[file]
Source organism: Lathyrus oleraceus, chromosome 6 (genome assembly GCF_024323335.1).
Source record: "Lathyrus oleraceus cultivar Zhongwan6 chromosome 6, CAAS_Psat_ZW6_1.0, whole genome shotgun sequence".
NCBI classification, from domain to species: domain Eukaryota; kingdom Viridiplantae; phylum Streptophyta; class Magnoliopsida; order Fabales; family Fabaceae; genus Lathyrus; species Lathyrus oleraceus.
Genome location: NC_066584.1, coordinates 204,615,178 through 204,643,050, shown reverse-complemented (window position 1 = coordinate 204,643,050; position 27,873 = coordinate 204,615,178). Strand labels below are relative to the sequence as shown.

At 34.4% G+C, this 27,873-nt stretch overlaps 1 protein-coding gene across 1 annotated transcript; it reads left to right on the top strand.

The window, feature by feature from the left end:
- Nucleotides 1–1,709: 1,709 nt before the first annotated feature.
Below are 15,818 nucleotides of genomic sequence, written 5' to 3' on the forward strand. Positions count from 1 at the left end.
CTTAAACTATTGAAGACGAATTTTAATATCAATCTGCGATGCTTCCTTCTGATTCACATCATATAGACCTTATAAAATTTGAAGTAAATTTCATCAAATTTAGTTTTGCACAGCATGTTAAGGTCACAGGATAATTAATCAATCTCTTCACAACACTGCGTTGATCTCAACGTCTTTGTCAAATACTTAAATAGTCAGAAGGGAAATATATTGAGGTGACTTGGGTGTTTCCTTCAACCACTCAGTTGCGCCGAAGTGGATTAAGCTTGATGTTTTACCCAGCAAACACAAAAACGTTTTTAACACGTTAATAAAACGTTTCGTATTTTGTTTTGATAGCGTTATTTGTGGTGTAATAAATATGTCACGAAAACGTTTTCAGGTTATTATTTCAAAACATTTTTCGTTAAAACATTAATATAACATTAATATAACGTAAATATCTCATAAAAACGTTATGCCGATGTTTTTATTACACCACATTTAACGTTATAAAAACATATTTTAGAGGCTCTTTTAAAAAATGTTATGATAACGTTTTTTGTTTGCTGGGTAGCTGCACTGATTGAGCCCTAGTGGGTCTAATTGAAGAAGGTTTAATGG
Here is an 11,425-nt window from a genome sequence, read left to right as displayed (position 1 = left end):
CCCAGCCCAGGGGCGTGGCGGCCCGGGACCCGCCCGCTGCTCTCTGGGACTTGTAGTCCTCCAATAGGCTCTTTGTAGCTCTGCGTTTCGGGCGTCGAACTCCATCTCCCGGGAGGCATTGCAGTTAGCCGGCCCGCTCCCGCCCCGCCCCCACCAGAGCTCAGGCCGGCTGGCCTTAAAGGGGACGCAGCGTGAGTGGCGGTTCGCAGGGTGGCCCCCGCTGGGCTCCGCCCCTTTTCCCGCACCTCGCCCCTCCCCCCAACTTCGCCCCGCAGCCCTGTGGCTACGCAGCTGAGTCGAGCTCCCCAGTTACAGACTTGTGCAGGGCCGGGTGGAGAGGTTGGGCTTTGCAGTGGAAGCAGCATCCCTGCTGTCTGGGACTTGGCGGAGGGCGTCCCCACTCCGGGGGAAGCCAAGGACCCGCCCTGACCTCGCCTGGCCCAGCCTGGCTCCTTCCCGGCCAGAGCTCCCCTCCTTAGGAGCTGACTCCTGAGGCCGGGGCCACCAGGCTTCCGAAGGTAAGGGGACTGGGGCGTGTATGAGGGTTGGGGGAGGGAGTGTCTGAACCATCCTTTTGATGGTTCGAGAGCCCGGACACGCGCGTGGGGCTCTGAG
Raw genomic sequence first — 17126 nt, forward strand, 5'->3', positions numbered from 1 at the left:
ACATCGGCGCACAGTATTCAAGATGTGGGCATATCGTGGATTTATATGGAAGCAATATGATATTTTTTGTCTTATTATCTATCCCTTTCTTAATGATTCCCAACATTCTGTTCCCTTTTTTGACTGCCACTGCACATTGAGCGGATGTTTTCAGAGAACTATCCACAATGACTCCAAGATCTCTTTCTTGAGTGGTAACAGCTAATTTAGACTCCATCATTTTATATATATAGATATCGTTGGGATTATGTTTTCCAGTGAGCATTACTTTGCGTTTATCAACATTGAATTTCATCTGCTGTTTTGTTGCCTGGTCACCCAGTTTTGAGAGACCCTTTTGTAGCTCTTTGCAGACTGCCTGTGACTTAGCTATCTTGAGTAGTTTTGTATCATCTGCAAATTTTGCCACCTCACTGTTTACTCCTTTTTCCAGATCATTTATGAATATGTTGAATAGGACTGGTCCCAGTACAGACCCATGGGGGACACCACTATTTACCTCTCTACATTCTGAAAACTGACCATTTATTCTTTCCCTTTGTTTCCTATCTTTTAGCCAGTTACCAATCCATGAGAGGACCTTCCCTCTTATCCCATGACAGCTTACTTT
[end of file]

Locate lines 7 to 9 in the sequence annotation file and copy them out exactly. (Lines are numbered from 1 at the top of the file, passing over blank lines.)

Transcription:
- Nucleotides 1–1,709: 1,709 nt before the first annotated feature.
Below are 15,818 nucleotides of genomic sequence, written 5' to 3' on the forward strand. Positions count from 1 at the left end.
CTTAAACTATTGAAGACGAATTTTAATATCAATCTGCGATGCTTCCTTCTGATTCACATCATATAGACCTTATAAAATTTGAAGTAAATTTCATCAAATTTAGTTTTGCACAGCATGTTAAGGTCACAGGATAATTAATCAATCTCTTCACAACACTGCGTTGATCTCAACGTCTTTGTCAAATACTTAAATAGTCAGAAGGGAAATATATTGAGGTGACTTGGGTGTTTCCTTCAACCACTCAGTTGCGCCGAAGTGGATTAAGCTTGATGTTTTACCCAGCAAACACAAAAACGTTTTTAACACGTTAATAAAACGTTTCGTATTTTGTTTTGATAGCGTTATTTGTGGTGTAATAAATATGTCACGAAAACGTTTTCAGGTTATTATTTCAAAACATTTTTCGTTAAAACATTAATATAACATTAATATAACGTAAATATCTCATAAAAACGTTATGCCGATGTTTTTATTACACCACATTTAACGTTATAAAAACATATTTTAGAGGCTCTTTTAAAAAATGTTATGATAACGTTTTTTGTTTGCTGGGTAGCTGCACTGATTGAGCCCTAGTGGGTCTAATTGAAGAAGGTTTAATGG